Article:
Men and women favour differing conflict styles. Women prefer a social approach to conflict resolution, with everyone collaborating and reaching a consensus on a solution (Barrier, Brahnam, Chin, Hignite,& Margavio, 2005). As discussed earlier, this is most indicative of a integrated style of conflict (Calhoun et al., 2008). Men, on the other hand, are more likely to avoid conflict (Barrier et al., 2005).
Horowitz, Jansson, Ljungberg and Westlund (2008) propose that women prefer an affiliative style of conflict resolution and men a non-affiliative approach. This is another tip to keep in mind when assessing the best way to approach conflict resolution. If one can see what angle another one is approaching conflict from it makes it easier to perhaps become less frustrated and more understanding. A study of 163 undergraduates which discovered these differing styles found that since a social approach to conflict resolution tends to be more productive it may well be that men are less effective at conflict resolution than women (Barrier et al., 2005).
Emotion and conflict[edit | edit source]
Emotion in conflict[edit | edit source]
One of the hardest parts about conflict resolution is the heavy involvement of emotion. Perceptions of incompatibility, as earlier mentioned, often produce emotions and influence conflict (Bell, 2005). In fact, the processing of conflict has been hypothesised to be promoted by emotion (Kanske & Kotz, 2011).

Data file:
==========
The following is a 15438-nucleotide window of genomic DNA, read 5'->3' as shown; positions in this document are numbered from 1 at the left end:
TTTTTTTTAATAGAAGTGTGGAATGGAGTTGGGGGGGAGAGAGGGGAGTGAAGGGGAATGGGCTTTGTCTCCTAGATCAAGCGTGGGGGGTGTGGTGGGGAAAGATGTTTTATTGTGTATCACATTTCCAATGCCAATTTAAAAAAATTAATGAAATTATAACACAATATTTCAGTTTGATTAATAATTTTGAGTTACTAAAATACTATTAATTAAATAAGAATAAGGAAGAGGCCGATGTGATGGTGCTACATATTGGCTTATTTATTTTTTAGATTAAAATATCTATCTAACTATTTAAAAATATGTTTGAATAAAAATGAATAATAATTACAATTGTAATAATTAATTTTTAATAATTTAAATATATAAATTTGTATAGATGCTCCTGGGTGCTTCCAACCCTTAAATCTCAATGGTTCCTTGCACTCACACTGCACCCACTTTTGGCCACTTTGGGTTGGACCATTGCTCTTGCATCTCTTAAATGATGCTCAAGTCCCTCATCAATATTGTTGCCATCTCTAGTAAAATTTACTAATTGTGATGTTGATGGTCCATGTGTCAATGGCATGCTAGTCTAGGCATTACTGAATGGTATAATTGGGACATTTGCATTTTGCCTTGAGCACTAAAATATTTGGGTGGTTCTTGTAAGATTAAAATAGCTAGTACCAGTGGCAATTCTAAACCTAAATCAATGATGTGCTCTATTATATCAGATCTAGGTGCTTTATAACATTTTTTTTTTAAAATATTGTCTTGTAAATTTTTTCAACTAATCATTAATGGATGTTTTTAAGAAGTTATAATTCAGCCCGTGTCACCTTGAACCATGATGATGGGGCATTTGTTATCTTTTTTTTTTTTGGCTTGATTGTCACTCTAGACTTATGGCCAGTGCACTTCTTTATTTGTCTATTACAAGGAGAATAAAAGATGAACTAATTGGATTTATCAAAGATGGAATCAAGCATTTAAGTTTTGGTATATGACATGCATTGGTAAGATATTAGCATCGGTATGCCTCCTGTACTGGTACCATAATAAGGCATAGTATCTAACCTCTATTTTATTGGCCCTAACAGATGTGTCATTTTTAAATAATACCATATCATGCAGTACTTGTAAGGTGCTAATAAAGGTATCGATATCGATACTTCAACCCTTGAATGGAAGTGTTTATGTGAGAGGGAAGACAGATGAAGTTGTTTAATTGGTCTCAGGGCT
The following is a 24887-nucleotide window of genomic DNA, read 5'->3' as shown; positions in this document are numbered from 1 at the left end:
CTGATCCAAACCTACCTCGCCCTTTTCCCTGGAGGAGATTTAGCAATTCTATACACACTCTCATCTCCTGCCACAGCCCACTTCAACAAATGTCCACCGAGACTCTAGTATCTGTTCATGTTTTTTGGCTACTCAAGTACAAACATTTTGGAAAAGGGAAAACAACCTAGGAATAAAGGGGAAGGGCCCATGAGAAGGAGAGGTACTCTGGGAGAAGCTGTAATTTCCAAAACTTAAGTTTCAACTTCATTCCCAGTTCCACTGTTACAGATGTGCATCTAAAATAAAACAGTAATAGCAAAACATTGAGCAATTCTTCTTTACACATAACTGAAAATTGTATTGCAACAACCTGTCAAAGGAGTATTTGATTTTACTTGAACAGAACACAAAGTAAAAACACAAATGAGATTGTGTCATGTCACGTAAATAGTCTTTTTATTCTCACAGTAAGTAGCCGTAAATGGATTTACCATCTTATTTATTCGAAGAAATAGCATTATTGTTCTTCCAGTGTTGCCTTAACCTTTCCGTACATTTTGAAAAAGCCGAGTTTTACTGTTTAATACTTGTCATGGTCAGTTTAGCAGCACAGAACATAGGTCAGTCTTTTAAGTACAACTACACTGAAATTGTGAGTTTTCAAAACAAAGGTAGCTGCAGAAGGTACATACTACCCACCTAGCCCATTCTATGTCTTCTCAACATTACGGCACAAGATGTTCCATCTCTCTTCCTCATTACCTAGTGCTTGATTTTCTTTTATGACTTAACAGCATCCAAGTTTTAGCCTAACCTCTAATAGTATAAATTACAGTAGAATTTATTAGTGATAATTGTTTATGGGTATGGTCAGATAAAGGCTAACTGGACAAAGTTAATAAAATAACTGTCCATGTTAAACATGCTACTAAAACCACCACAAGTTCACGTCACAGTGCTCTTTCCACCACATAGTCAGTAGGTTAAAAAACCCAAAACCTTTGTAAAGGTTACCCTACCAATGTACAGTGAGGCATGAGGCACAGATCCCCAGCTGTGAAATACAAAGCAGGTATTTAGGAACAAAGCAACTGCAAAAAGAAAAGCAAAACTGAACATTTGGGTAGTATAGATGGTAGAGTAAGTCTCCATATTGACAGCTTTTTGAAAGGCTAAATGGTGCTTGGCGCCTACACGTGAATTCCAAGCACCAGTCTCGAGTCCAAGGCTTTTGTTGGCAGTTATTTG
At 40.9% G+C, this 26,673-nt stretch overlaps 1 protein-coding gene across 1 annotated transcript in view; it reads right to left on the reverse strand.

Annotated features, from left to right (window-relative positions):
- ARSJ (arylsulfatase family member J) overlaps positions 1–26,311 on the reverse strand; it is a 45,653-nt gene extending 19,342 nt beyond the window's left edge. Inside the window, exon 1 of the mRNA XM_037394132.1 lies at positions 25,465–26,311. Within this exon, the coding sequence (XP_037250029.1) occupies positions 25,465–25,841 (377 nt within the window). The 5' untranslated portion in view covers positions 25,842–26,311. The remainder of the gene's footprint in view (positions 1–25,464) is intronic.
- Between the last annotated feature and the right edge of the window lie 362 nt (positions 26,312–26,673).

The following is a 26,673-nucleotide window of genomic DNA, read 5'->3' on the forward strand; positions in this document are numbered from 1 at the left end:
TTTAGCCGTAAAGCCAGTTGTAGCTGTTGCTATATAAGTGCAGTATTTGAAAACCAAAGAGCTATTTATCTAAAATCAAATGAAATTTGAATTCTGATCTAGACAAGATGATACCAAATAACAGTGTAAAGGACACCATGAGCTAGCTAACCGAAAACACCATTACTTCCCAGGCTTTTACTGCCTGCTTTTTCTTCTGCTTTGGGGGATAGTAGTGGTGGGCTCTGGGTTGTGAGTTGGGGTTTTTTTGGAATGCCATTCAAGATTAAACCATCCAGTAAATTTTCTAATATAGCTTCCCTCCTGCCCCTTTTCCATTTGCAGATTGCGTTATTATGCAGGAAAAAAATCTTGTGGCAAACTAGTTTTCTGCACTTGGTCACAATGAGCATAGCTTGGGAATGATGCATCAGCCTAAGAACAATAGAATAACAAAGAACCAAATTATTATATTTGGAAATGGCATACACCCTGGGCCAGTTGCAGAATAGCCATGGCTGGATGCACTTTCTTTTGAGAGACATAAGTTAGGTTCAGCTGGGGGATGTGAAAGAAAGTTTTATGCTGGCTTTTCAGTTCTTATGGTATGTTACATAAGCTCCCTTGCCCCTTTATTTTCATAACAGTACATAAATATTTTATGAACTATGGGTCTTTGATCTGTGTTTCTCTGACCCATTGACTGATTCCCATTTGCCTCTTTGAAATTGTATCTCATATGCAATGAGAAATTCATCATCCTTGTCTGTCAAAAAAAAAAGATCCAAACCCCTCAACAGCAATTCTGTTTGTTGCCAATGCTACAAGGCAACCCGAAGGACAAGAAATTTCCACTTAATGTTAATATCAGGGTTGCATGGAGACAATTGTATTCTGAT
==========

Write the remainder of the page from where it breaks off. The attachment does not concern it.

Brain imaging studies have confirmed this, with a performed study showing faster activation of the ventral, dorsal and right anterior cingulate cortex during conflict processing when also paired with the presentation of an emotional stimulus (Kanske & Kotz, 2011). There was also activation of the amygdala (Kanske & Kotz, 2011).
Bell and Song (2005) proposed that our emotional appraisal of a conflict situation is indicative of behaviour and conflict resolution style. Specifically, blame and concern, and where it is placed, are stipulated as motivating factors in both emotions and the type of conflict resolution a person will display (Bell & Song, 2005). Knowledge of this fact can help us to not get carried away by a conflict situation and keep our emotions from preventing resolution. Remembering that the conflict may be speeding along your emotional experience and not letting it take you over is vital.
Emotions and outcomes[edit | edit source]